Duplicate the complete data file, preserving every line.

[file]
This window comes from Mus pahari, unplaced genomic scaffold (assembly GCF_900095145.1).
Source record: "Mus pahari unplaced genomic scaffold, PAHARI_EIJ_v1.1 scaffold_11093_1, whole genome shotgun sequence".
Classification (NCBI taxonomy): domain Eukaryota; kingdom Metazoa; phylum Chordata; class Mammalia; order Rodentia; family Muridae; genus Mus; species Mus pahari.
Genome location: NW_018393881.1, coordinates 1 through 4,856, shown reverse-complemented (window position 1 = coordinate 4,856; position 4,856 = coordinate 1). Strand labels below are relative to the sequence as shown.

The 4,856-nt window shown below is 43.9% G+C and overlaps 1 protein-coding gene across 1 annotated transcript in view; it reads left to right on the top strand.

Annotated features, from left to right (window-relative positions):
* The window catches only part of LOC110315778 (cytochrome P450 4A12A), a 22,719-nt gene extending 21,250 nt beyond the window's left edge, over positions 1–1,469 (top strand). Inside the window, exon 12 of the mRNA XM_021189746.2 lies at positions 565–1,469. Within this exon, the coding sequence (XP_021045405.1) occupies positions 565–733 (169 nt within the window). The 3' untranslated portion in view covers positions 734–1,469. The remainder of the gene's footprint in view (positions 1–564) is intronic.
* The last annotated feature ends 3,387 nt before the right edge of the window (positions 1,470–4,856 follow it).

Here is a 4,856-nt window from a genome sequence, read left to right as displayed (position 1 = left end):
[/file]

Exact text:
This window comes from Mus pahari, unplaced genomic scaffold (assembly GCF_900095145.1).
Source record: "Mus pahari unplaced genomic scaffold, PAHARI_EIJ_v1.1 scaffold_11093_1, whole genome shotgun sequence".
Classification (NCBI taxonomy): domain Eukaryota; kingdom Metazoa; phylum Chordata; class Mammalia; order Rodentia; family Muridae; genus Mus; species Mus pahari.
Genome location: NW_018393881.1, coordinates 1 through 4,856, shown reverse-complemented (window position 1 = coordinate 4,856; position 4,856 = coordinate 1). Strand labels below are relative to the sequence as shown.

The 4,856-nt window shown below is 43.9% G+C and overlaps 1 protein-coding gene across 1 annotated transcript in view; it reads left to right on the top strand.

Annotated features, from left to right (window-relative positions):
* The window catches only part of LOC110315778 (cytochrome P450 4A12A), a 22,719-nt gene extending 21,250 nt beyond the window's left edge, over positions 1–1,469 (top strand). Inside the window, exon 12 of the mRNA XM_021189746.2 lies at positions 565–1,469. Within this exon, the coding sequence (XP_021045405.1) occupies positions 565–733 (169 nt within the window). The 3' untranslated portion in view covers positions 734–1,469. The remainder of the gene's footprint in view (positions 1–564) is intronic.
* The last annotated feature ends 3,387 nt before the right edge of the window (positions 1,470–4,856 follow it).

Here is a 4,856-nt window from a genome sequence, read left to right as displayed (position 1 = left end):